It is Christmas Eve. Rodolfo, a writer, burns his manuscript in an attempt to warm the garret he shares with Marcello, a painter. The philosopher Colline enters, closely followed the musician Schaunard, who has brought food, wine, and cigars. He urges his friends to accompany him to the Latin Quarter Christmas Eve festivities. Benoit, the landlord, attempts to collect the rent; the friends ply him with wine to encourage him to spill his secrets, then throw him out with feigned indignation. Marcello, Schaunard, and Colline depart; Rodolfo says he will join them after finishing an article. A young woman, Mimì, knocks at the door; her candle has gone out. After a series of accidents and small deceptions, the two find themselves looking for her key in the garret, but instead they find each others' hands. As Rodolfo's friends call from the courtyard, he replies that he will meet them later.

 Act II

 The Latin Quarter bustles with vendors, urchins, and celebratory crowds.  Rodolfo buys a cap for Mimì and introduces her to his friends. Musetta, Marcello's former lover, enters on the arm of the wealthy Alcindoro. Marcello seethes and tries to ignore her as she baits him. Finally, complaining of a pain in her foot, Musetta sends Alcindoro to buy her a new pair of shoes. She and Marcello immediately embrace. When the friends are unable to pay their bill, Musetta tells the waiter that Alcindoro will pay when he returns. The friends join a military band parade and leave.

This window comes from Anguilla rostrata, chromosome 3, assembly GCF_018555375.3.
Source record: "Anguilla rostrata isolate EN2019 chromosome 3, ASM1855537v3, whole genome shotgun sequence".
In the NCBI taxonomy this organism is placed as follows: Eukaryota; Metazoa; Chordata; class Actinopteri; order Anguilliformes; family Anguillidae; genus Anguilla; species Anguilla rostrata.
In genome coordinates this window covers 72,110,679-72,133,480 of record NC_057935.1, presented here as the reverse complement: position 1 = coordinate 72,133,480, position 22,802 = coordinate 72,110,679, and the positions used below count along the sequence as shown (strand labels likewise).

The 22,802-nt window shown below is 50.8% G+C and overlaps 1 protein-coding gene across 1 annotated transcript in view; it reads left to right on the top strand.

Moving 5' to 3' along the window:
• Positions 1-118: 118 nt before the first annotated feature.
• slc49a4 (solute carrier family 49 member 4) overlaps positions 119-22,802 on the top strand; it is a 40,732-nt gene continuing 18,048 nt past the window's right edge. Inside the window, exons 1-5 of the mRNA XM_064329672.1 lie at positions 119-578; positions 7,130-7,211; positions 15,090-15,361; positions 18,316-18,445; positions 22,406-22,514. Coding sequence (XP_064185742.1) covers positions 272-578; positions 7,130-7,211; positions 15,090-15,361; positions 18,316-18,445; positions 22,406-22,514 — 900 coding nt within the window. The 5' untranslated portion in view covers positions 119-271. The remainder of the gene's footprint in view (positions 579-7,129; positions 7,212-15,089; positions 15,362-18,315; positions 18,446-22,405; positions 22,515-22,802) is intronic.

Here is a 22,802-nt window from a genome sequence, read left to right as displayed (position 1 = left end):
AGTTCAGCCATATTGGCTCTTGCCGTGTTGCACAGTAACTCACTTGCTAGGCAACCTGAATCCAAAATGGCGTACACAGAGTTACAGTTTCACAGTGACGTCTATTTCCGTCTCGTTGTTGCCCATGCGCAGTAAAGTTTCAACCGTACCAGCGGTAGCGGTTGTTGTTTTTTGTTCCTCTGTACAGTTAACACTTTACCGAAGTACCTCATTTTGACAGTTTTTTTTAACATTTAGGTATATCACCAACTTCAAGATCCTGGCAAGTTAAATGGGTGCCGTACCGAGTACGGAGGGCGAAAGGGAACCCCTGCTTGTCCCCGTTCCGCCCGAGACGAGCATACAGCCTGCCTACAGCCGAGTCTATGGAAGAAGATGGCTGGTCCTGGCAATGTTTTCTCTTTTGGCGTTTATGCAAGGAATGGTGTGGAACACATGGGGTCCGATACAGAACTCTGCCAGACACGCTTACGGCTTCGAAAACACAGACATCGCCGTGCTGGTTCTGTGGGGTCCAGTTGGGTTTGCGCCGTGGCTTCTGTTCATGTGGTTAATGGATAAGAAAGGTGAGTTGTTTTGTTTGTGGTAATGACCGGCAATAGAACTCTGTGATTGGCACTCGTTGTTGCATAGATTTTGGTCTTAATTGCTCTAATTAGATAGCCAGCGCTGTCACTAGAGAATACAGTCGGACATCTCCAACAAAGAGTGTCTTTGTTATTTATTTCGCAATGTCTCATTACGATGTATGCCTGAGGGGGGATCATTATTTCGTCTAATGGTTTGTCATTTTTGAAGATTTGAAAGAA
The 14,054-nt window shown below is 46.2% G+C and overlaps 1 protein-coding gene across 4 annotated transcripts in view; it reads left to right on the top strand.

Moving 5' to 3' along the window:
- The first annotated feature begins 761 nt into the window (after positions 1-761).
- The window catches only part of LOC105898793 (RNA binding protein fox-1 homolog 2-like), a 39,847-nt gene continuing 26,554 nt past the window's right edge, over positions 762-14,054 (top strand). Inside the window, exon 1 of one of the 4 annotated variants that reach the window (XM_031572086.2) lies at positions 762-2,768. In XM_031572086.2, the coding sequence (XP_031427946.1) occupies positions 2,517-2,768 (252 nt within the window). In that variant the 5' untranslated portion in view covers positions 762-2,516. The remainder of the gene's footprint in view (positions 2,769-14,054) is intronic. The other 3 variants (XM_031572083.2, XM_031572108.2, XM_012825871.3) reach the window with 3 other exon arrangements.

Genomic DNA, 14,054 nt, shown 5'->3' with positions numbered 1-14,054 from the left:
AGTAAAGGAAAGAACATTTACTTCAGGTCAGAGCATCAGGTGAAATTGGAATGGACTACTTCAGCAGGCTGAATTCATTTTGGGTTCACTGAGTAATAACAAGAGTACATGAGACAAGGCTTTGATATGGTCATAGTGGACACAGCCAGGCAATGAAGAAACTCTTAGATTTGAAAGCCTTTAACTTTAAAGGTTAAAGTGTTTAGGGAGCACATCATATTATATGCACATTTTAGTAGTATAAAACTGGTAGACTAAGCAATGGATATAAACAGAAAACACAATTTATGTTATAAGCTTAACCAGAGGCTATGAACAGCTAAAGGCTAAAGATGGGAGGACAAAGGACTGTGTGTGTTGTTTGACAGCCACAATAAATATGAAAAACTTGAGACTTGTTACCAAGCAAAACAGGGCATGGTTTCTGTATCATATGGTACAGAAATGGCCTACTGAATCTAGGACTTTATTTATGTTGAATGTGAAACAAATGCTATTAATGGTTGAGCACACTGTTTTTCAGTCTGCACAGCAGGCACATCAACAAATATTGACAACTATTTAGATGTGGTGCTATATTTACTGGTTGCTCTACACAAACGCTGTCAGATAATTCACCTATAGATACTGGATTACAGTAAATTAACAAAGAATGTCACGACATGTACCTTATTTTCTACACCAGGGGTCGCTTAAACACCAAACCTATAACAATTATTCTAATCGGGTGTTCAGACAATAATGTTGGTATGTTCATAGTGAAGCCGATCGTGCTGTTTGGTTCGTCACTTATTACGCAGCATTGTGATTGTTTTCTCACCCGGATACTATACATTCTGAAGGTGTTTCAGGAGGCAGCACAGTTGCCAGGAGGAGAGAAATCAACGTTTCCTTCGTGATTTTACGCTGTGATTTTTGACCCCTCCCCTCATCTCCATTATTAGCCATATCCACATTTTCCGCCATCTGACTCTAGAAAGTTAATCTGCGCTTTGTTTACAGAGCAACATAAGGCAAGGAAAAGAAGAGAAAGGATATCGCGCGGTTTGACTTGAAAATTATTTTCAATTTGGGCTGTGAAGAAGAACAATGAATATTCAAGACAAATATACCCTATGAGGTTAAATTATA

Intermission (20 minutes)

 Act III

 A few months later. Peddlers pass through the gates at the Barrière d'Enfer. Mimì arrives, looking for Marcello, who is living with Musetta in a tavern. Coughing violently, Mimì tells Marcello that Rodolfo has abandoned her. Marcello replies that he is sleeping inside, and urges her to leave before she is discovered. Rodolfo comes out and tells Marcello that he will leave Mimì. As she eavesdrops, Rodolfo complains about her flirtatious behavior, but finally admits the real problem: he is deeply in love with her, but he fears that his substandard living conditions are hastening her demise. Mimì has a coughing fit and Rodolfo and Marcello realize she has heard everything. Marcello goes back to the tavern to join Musetta. Mimì and Rodolfo discuss an amicable separation but, unable to bear the thought of being alone in winter, they agree to stay together until the spring.